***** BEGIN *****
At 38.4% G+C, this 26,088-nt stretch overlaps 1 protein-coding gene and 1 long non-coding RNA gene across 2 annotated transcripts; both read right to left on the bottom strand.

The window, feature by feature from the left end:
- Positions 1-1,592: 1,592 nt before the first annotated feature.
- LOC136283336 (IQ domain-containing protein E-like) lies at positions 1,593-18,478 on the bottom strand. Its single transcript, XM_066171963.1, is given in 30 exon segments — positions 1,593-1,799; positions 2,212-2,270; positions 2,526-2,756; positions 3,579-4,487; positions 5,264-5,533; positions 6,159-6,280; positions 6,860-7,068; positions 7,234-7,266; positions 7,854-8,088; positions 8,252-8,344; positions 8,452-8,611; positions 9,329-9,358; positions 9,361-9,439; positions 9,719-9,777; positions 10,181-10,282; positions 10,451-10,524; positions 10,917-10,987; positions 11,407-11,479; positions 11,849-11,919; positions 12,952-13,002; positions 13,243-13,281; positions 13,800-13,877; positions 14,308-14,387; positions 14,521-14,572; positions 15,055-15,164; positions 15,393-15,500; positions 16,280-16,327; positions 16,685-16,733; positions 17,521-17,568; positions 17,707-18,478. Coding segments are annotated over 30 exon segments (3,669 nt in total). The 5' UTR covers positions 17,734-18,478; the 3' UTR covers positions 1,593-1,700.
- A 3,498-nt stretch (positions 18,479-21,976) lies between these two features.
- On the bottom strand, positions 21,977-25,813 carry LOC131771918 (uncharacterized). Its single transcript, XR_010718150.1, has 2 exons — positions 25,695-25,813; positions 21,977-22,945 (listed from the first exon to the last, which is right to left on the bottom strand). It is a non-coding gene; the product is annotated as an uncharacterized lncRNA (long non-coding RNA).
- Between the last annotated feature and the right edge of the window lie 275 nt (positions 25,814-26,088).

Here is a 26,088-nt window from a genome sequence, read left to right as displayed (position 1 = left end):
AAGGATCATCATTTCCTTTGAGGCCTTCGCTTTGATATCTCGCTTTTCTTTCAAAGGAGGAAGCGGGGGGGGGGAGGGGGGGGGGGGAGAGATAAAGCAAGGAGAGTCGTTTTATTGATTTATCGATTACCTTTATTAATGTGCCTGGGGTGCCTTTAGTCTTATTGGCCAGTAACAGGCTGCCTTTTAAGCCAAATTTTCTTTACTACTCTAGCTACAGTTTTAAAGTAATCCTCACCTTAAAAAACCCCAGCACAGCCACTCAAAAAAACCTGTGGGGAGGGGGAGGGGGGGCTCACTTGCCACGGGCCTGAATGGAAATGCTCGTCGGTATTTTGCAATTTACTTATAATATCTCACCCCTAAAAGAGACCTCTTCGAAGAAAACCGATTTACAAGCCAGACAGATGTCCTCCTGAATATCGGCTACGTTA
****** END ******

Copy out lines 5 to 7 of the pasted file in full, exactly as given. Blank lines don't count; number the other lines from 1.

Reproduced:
- A 3,498-nt stretch (positions 18,479-21,976) lies between these two features.
- On the bottom strand, positions 21,977-25,813 carry LOC131771918 (uncharacterized). Its single transcript, XR_010718150.1, has 2 exons — positions 25,695-25,813; positions 21,977-22,945 (listed from the first exon to the last, which is right to left on the bottom strand). It is a non-coding gene; the product is annotated as an uncharacterized lncRNA (long non-coding RNA).
- Between the last annotated feature and the right edge of the window lie 275 nt (positions 25,814-26,088).